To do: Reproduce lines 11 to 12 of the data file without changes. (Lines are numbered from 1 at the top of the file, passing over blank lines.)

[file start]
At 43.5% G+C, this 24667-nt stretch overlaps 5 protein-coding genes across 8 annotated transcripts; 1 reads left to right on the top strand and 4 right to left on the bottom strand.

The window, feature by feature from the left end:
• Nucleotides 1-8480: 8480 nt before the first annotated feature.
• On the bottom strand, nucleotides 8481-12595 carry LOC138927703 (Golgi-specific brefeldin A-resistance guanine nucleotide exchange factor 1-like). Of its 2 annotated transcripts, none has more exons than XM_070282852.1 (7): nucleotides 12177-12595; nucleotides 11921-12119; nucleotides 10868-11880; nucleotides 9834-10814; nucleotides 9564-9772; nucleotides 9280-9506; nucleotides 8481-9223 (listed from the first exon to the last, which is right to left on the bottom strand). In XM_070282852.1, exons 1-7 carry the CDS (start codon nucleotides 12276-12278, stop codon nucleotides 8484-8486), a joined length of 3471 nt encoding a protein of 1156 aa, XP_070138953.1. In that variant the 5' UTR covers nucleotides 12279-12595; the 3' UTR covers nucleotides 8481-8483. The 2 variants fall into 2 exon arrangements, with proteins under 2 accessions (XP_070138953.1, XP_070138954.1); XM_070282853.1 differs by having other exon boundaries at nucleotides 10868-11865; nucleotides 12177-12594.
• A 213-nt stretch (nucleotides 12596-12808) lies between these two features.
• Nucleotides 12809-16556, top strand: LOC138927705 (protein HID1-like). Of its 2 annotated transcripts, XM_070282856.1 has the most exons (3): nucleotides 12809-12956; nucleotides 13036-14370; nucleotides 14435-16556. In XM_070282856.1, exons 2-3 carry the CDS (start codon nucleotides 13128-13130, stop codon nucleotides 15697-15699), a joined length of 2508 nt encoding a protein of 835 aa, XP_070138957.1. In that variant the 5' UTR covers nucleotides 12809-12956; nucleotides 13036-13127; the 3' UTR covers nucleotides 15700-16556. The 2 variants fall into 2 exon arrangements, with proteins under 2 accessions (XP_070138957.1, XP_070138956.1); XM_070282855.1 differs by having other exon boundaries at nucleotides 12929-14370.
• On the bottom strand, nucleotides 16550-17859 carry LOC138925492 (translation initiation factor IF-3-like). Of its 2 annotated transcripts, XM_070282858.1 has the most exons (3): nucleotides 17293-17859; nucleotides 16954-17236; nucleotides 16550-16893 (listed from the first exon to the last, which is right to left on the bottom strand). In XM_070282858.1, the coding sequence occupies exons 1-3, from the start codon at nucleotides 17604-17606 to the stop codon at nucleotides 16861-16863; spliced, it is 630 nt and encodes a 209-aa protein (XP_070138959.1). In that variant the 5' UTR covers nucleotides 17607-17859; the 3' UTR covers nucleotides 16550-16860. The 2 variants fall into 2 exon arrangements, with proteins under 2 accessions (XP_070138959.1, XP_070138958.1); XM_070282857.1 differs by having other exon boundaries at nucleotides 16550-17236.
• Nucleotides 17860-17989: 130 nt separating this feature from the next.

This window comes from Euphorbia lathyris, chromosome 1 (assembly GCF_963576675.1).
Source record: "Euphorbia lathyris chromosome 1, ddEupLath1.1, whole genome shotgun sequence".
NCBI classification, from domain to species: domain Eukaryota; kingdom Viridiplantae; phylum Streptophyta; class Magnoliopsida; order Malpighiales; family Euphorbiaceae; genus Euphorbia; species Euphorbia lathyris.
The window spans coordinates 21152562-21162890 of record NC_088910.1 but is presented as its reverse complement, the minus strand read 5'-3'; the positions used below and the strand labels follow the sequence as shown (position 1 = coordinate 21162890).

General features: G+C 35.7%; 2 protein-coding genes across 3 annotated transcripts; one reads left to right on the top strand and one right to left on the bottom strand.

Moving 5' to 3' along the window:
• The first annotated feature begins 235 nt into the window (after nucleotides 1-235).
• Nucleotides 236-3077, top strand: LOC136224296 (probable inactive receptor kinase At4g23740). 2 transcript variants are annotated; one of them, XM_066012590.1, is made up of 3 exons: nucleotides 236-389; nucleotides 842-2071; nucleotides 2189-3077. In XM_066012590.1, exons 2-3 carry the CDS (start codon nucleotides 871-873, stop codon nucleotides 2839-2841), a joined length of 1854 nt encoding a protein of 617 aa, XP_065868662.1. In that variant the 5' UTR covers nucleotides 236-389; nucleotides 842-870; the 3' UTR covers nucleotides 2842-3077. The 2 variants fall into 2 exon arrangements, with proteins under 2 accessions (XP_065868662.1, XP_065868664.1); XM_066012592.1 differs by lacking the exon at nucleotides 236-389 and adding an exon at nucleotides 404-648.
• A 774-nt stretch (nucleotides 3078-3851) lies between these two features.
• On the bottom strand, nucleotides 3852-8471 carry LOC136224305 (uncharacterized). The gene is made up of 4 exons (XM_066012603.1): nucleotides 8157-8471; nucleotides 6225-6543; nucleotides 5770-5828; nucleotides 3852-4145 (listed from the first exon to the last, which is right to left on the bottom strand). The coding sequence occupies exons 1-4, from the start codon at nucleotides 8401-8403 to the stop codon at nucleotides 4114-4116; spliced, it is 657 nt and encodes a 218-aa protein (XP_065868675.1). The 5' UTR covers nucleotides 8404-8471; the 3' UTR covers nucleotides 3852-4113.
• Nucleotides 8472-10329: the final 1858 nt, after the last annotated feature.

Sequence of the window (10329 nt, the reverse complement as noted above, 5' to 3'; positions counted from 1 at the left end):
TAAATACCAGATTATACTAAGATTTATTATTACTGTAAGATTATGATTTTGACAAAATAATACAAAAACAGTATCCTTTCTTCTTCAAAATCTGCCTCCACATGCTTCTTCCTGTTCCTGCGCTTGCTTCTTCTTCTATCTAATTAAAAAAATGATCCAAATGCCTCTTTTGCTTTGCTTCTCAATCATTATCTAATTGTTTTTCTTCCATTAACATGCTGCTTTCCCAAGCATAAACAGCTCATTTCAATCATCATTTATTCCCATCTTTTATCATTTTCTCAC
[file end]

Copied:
NCBI classification, from domain to species: domain Eukaryota; kingdom Viridiplantae; phylum Streptophyta; class Magnoliopsida; order Malpighiales; family Euphorbiaceae; genus Euphorbia; species Euphorbia lathyris.
The window spans coordinates 21152562-21162890 of record NC_088910.1 but is presented as its reverse complement, the minus strand read 5'-3'; the positions used below and the strand labels follow the sequence as shown (position 1 = coordinate 21162890).